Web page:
Saturday, January 24, 2015
I Will Ask You About You
Post by Katie Hansen: Katie is in her 14thyear of teaching biology, the last 10 years at Bettendorf High School. She advises student council and coaches boy’s golf. You can follow Katie on twitter @katiejoyk
This past fall my family and hometown community suddenly lost a true friend, Mortonite, and fellow teacher. Joal was a 3rd grade teacher and the varsity boys tennis coach in Morton, IL. As news of his tragic death spread, I read all the social media posts, watched the TV broadcasts online, followed the community news, and attended his visitation and funeral. The ripple effect of his influence was astounding. Story upon story was posted of his impact not only on his 3rd grade students, but overflowing to their families, his tennis players, and the community as a whole. https://www.facebook.com/pray4joal
I thought as I read the comments pouring in…Not a single student, tennis player, parent, or fellow colleague commented on how Joal taught multiplication, how he demonstrated his jump serve, or how he presented standardized test data to the staff. The stories were about Joal’s impact on his students and players. How he went out of his way to make them feel important, how he always looked for ways to include everyone, and how he showed his fun-loving personality by making his classroom his own.
With each story that was posted, I reflected on what students really love in a teacher. I don’t think it’s any different in the 3rd grade than in the 12th grade. The qualities that teachers want in their students are the same qualities that students want in their teachers: being personable, being respectful, showing a sense of humor, smiling, and most importantly, giving love.
Kids desire to know and be known. We probably focus too much on the former. The ever growing to-do list of grading papers, making copies, setting up for a lab, rewriting a test, attending meetings, and updating websites seem to consume our focus. Reading Joal’s stories reminded me to redirect my focus.
When I get fired up in class, and I see my students are missing the big picture of school, I have a speech that just seems to pour out. I don’t remember how it developed for the first time, but it was so natural that I’ve shared it many times since. Here is what I tell them:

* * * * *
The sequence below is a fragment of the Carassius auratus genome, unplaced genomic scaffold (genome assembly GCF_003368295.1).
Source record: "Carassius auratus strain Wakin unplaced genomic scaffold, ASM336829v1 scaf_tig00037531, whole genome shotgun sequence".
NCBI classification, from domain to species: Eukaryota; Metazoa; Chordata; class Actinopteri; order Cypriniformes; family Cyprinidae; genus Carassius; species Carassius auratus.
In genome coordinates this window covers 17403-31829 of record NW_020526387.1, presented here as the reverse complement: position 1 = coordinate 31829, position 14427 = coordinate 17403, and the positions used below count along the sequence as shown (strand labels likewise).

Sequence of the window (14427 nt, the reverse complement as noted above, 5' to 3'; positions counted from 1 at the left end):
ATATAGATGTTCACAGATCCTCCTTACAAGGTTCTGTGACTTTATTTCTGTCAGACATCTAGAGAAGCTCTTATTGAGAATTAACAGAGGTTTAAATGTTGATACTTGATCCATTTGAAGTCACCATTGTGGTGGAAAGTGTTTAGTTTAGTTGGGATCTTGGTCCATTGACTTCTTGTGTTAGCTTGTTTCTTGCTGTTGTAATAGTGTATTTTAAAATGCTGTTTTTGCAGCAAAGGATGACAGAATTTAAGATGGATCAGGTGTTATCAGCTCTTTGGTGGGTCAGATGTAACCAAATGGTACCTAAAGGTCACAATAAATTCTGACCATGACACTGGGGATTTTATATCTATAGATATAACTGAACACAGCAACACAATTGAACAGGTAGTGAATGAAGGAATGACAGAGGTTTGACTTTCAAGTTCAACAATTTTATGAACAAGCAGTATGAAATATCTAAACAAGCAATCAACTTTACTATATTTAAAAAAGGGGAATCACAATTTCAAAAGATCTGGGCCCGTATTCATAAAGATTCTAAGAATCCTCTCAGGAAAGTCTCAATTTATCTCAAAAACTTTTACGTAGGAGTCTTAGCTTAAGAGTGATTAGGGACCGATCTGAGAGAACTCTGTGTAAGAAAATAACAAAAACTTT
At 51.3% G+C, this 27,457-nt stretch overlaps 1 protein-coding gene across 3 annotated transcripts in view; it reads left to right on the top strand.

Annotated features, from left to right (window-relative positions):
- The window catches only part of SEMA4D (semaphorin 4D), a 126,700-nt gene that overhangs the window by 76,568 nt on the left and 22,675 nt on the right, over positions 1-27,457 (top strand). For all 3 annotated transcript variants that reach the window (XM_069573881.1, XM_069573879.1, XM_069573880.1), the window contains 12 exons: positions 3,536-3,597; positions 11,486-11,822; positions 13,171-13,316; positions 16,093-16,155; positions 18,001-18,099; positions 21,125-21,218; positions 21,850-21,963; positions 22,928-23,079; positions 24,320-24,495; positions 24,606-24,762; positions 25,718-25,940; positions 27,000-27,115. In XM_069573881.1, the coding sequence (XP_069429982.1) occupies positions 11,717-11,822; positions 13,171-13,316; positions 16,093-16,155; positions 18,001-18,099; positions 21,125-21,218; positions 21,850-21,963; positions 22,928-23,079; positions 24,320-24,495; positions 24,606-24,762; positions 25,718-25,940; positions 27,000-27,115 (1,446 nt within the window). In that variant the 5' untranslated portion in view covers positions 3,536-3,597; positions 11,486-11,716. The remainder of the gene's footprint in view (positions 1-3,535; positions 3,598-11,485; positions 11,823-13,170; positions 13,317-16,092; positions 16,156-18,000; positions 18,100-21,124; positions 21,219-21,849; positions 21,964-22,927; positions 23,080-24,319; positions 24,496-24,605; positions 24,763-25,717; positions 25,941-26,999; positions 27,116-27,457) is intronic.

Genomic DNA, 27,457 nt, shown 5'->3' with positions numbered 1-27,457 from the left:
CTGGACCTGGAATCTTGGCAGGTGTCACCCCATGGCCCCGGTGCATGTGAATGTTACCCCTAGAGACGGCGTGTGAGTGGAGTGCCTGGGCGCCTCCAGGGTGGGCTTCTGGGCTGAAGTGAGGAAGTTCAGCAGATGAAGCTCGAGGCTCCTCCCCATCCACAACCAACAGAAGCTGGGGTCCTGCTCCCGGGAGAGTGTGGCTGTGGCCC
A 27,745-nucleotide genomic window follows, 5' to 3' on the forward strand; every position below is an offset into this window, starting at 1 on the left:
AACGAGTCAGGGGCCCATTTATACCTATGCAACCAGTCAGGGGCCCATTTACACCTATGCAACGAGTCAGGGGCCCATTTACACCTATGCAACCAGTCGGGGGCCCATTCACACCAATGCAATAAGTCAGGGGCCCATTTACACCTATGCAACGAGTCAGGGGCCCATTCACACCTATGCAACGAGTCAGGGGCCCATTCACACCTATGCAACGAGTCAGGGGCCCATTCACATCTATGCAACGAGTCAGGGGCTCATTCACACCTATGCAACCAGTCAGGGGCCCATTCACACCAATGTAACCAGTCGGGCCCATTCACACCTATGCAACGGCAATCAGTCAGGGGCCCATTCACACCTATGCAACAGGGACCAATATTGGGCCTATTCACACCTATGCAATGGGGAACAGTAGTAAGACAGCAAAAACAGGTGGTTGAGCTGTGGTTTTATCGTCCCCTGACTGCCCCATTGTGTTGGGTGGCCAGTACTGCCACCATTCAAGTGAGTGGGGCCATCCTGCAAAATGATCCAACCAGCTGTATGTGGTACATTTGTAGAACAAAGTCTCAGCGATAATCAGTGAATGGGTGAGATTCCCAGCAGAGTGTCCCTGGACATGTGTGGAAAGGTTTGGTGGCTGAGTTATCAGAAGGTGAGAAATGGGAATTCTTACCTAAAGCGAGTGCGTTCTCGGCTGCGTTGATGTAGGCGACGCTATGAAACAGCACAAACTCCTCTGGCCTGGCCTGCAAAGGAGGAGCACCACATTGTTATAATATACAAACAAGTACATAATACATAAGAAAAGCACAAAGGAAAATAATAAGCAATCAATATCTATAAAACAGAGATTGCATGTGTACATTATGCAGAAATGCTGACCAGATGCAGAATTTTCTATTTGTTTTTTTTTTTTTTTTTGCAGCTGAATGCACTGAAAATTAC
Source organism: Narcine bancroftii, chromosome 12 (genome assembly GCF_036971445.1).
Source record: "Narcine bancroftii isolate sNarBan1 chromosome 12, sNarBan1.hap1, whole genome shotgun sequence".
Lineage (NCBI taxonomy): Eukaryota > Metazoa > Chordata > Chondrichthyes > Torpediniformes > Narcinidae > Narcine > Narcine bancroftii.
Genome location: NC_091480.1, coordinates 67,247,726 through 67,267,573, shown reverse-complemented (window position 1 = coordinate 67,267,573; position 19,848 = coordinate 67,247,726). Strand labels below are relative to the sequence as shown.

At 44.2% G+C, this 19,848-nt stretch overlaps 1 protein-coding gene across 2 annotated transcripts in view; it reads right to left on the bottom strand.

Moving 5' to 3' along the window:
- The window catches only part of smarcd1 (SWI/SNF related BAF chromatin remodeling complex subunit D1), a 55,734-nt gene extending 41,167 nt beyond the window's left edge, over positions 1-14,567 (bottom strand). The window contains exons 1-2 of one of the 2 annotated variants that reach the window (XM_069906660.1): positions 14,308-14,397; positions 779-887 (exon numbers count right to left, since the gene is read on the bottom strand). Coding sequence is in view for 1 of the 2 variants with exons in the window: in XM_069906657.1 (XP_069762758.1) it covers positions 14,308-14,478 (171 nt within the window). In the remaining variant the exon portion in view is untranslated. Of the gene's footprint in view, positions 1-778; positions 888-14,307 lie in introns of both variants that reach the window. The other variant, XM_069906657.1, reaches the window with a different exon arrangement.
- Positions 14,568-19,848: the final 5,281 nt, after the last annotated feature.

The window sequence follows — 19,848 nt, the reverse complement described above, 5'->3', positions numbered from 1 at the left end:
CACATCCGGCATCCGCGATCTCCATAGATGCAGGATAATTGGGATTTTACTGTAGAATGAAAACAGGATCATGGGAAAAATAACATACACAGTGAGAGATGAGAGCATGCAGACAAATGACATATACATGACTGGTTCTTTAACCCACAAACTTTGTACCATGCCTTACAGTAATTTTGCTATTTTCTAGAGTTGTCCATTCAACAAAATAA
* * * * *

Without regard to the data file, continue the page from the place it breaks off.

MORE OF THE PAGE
“Hey, if I see you in Hy-Vee ten years from now, I won’t quiz you about the function of the mitochondria or the phases of mitosis. I didn't become a high school biology teacher because I love biology. Sure, I find it interesting, but biology is my vehicle for teaching you how to better yourself. In my class, I hope you learn something about YOU. I hope you learn how to be responsible, how to study, how to problem solve, or how to work with a group of people who aren't your best friends. I hope something piques your interest enough to Google it on your iPad just because you are curious. I want to see you open up and become more confident. I want you to wonder why. I want you to think! So, if I have bugged you about a missing assignment, or I want you to stay after class to chat I am only doing this to help YOU. I want to watch you graduate from BHS and move on to succeed elsewhere. That’s what I hope you really learn in my biology class. So, if I see you at Hy-Vee in ten years, I will not ask you about mitochondria or mitosis, but I will ask you about YOU.”
(By the way, the mitochondria provide energy for the cell and the phases of mitosis are prophase, metaphase, anaphase, and telophase.)
This speech seems to make an appearance each semester and when it does my voice usually quivers partway through it. That quiver reinforces my desire to be in a classroom full of students. It reminds me to focus away from the to-do list and back to them. I pray I always have that quiver.
It’s not about the perfect lesson plan, the creative bulletin board, or the updated grade book.
Thanks for reminding me of that, Joal.
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